(Jan E. Kallberg)

    Jan going to join in here, more from a broader perspective. It’s really tricky to get us doing defensive cyber operations and being siloed in that environment without, really, help. Of course, where is the threat intelligence coming from? If you always get your threat intelligence from how you get hit, it’s like a tank that doesn’t know really what’s coming except what’s already in the air. That’s not good. Of course, then, we just wait for the terminal effect.

    We’re also seeing that how you bridge this overlaps to avoid that you get one-eyed or—worst-case scenario—blind and how you sort of, say, have a proper knowledge and talent management through the force.

    Host

    John, did you have anything to add to this one?

    (Fernandes)

    Yeah. So I can start talking a little bit about what some of the challenges that then arose from the split. So now that we have this legacy division, we started to form almost silos within offense and defense where people who only saw one side or only saw the other or maybe didn’t understand how the other side works. And there’s benefit in being specialized, but we also noticed that there’s some challenges that come with that: not understanding necessarily what’s feasible, what’s realistic, what the costs are for doing things. And then just, sometimes, the . . . the normal human tendency to see inequity of one side looked like it’s more interesting mission or getting better funding or things like that. We thought that those are some of the challenges we’ve seen over the last couple years with this division.

    Host

    Something else you mentioned: divided chains of command—another structural challenge. What are your suggestions for resolving this one?

    (Arnold)

    As part of that buildup, the Army deliberately said, “These organizations are gonna run and do the operations, and these organizations are gonna be in charge of just building up and creating and training up the teams.” That was good for the buildup. But now, that’s caused that rift that you mentioned that there’s a split between the people that, like, just maintain administrative and training versus the people that are doing actual operations. And that kind of really takes away from the whole point of command and the way the Army sees command. And so at whatever level the Army decides to do it at, I think we need to reassess that split. And what we should really start doing is like “OK, who is in charge of, say, a CPT or Cyber Protection Team? Who should be in charge of that? What level of command should that be?” And start actually putting those people in charge of the command, giving them a little bit of a staff to take care of some of their administrative things, and actually planning, like, this is how the Army does things. And making the officers and leaders in charge of some of those traditional Army tasks, but within the Cyber branch.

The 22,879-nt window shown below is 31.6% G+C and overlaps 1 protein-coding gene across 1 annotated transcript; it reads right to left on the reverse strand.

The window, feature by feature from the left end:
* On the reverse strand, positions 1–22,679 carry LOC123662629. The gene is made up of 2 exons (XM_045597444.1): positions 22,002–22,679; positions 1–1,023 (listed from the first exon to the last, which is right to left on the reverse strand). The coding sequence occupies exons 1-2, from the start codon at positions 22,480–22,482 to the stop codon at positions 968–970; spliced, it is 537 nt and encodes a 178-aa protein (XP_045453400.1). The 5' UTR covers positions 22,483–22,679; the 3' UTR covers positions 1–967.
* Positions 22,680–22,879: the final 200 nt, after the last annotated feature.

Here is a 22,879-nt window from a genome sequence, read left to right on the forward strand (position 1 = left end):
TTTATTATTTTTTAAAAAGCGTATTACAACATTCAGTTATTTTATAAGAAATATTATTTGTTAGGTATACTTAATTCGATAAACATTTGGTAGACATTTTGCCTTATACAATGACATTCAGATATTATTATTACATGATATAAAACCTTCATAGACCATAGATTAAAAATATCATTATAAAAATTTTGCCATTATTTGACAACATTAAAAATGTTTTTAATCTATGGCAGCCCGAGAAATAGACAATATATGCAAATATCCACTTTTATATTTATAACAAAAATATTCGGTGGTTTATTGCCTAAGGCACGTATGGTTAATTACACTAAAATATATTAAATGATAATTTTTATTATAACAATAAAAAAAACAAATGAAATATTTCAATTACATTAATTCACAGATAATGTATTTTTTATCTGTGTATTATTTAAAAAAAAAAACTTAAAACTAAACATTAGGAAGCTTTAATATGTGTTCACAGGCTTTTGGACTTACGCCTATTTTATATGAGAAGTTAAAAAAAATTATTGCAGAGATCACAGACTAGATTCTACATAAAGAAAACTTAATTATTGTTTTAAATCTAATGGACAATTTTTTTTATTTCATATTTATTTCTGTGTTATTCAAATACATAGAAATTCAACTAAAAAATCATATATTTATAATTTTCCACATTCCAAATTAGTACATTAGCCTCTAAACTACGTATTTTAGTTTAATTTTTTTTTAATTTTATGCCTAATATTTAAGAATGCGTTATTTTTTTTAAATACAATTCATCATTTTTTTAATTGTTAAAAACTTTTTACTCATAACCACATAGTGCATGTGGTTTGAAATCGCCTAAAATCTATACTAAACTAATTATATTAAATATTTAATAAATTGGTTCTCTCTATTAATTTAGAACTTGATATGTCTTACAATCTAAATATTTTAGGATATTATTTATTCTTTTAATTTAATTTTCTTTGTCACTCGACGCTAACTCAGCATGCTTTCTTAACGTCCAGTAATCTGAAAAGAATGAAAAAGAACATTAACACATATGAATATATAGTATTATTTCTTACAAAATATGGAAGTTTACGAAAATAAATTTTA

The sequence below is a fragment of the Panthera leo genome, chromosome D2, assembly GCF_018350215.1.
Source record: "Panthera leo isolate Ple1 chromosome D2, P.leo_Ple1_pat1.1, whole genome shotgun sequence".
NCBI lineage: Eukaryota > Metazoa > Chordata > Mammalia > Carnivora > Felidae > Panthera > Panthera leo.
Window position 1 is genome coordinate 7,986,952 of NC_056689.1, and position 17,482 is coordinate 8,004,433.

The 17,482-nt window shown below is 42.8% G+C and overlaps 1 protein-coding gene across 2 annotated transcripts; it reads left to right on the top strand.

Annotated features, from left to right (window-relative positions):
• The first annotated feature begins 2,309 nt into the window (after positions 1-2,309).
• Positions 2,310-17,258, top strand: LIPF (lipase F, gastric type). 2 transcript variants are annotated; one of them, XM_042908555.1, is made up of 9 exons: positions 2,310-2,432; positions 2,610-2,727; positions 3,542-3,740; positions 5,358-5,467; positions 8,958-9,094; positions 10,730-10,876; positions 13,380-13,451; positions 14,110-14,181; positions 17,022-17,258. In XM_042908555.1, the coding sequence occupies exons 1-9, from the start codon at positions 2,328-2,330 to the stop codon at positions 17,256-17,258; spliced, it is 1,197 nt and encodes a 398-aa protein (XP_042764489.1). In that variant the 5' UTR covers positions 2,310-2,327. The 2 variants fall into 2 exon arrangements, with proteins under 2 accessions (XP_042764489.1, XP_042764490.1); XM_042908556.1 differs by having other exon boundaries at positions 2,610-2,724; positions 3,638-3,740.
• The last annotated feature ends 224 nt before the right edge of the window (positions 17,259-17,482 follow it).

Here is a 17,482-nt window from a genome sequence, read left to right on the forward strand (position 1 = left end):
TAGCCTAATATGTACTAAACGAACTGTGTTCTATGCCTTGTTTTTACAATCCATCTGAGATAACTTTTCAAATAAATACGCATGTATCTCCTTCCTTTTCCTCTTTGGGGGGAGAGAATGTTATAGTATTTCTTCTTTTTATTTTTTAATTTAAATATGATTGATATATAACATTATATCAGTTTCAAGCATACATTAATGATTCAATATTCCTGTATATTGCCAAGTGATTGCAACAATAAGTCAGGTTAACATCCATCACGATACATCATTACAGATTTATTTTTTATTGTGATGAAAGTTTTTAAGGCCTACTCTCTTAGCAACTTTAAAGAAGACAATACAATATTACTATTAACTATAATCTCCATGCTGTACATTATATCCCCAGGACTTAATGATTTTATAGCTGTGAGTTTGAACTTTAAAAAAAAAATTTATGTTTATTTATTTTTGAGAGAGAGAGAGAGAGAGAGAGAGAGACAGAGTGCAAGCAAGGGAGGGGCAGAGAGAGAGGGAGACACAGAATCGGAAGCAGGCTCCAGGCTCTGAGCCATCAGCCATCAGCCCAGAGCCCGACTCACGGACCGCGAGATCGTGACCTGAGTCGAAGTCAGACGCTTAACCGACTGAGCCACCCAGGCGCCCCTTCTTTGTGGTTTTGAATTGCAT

(Kallberg)

    So, yes—Jan here. Now, of course, we . . . we’re talking to the war college. We can’t leave the discussion without the strategic outlook. So we’re also thinking, you know, as things may be more reactive—how we see things, the (observe-orient-decide-act or) OODA loops get shorter, and we have a more mission command driven with intent out there going. And also that we maybe see it’s better to have more cohesion to be able to steer the organization quicker.

    (Fernandes)

    So, ultimately, I don’t know if there’s a simple solution for this one because a lot of the things we’re talking about are normal Army principles that we should be applying. We just think that we need to make sure we’re doing it very deliberately now, now that we’ve identified it as a challenge. Making sure we’re keeping unit integrity to the greatest extent possible, that we’re clearly just delineating who has what roles as we talk support relationships, command relationships, and that we are . . . we’re looking at how we deconflict as we have competing requirements. Are we doing deconfliction by time? Are we doing a deconfliction by priority? And making sure that those are very clearly understood because as the branch has grown, we can’t solve those with only five people in a room. We have to have a little bit clearer processes moving forward.

    (Kallberg)

    Also, as Colonel Arnold and Major Fernandes hinted—Arnold spelled it out more—I mean, we got data. I mean, we’ve been running this machinery now for 10 years. Why not put these data to use and hone it and make it better?

    Host

    So, going forward—give us your recommendations.